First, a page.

Even if I was to give Hallberg the benefit of the doubt and believe her when she says she has never intentionally altered her appearance to appear a certain way, there's still an issue with this. People of color today are either celebrating her beauty under the impression she is a POC, or they are aware she is a fraud and had to explain through historical context why cultural appropriation is NOT OKAY. Hallberg's actions may have been unintentional, but her refusal to acknowledge any wrongdoing makes the stunt all the more offensive.

I'm only going to say this once because I shouldn't have to say it at all. PEOPLE OF COLOR ARE NOT RESPONSIBLE FOR EDUCATING WHITE PEOPLE ON ISSUES CONCERNING RACISM. This goes for issues of cultural appropriation, colorblindness, ignorance, microaggressions, etc. However, POC have and will continue to help spread awareness regarding racial injustices because their livelihood depends on it.

So if you or anyone you know is black-fishing...just stop.

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To The Professors Who Don't Put In Our Grades Until It's Too Late

Since you're not updating your grade book anyway, mine as well just forget about that D I got on last weeks exam

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Dear College Professors,

As finals are right around the corner, we are all wondering what we need to make in order to ace your class... or not fail your class. But how are we supposed to take the time to calculate this, when all we have is a single letter midterm grade? You may not realize but grades are the central focus of the school, and better yet, college. We strive to get an A and we study endless hours so we can achieve that goal. And for you to not be able to do us the simple favor of putting in that grade, is absurd.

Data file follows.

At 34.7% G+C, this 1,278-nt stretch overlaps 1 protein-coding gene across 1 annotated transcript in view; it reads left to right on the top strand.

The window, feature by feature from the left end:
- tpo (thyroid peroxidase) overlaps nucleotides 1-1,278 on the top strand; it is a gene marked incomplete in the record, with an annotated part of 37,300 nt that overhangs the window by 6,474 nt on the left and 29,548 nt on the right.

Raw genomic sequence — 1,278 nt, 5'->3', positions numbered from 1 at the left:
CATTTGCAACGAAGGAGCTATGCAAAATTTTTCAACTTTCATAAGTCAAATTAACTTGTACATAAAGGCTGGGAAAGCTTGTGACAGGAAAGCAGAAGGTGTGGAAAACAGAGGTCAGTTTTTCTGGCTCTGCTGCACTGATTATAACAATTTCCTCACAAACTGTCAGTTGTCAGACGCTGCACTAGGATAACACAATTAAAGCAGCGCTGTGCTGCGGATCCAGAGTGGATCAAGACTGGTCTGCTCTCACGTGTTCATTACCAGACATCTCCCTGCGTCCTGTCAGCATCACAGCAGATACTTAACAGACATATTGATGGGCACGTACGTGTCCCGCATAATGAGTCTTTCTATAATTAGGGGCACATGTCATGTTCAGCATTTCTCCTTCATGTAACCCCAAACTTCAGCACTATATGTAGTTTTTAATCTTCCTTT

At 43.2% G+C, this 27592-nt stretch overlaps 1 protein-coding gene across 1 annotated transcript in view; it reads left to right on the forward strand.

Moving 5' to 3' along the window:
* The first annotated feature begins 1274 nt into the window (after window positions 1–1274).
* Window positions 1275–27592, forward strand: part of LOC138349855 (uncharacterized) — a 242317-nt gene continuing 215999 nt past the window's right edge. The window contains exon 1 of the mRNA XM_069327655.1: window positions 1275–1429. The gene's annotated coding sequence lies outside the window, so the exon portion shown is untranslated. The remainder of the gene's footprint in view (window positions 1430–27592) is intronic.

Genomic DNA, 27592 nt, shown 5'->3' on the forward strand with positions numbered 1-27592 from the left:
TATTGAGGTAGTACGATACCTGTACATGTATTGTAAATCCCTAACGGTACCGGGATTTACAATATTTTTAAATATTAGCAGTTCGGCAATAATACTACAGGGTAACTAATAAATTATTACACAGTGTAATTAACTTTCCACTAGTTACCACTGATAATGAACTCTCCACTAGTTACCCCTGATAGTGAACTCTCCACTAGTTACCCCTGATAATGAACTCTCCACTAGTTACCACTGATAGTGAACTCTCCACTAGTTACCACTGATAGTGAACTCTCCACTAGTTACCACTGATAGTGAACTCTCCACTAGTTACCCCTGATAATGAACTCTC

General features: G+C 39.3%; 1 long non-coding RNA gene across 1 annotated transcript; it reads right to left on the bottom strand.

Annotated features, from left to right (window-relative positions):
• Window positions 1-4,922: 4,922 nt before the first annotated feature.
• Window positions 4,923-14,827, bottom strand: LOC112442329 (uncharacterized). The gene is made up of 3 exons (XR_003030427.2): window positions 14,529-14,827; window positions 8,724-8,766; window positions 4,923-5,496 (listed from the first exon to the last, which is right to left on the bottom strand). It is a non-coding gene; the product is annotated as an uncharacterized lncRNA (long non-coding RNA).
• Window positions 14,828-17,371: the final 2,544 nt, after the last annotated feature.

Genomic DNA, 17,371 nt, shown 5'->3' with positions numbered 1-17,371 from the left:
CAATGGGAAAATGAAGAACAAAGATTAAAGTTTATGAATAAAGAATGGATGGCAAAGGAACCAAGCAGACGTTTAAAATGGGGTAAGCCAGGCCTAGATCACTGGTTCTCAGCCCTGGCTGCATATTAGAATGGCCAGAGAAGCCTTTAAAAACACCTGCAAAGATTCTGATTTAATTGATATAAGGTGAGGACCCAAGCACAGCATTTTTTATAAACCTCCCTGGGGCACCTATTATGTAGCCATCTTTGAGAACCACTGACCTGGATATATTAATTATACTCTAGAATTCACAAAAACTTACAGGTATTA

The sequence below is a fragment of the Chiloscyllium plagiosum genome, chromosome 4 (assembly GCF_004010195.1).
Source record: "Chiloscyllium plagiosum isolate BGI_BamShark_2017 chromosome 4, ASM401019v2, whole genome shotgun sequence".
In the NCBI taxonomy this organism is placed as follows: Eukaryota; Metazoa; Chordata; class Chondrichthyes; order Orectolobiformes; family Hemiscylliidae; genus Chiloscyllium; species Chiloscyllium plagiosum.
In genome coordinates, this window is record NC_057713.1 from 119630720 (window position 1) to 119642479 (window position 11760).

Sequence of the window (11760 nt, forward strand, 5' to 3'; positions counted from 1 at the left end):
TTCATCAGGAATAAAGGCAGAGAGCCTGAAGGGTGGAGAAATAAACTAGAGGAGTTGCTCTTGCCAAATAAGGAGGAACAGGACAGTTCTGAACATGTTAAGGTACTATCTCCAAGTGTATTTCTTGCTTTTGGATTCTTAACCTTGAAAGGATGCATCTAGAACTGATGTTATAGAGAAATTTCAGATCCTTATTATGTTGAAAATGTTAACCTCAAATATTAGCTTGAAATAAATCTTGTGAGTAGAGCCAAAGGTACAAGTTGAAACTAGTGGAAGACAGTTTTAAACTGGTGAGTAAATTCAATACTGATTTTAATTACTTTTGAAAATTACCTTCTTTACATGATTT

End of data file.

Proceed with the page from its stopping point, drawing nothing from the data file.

Let's just say, Billy, with the purple hair who sits in the back corner, slacked the entire year and is assuming he has no better than a C in the class. We have a month left of school and he wanted to try to bring up his grade in creative writing, maybe not to an A, but he has come to the realization that he cannot fail the course because his parents cannot afford for him to retake the class. He recently was in the library writing his paper, and even missed the new episode of Game of Thrones episode, to make sure that his paper was golden.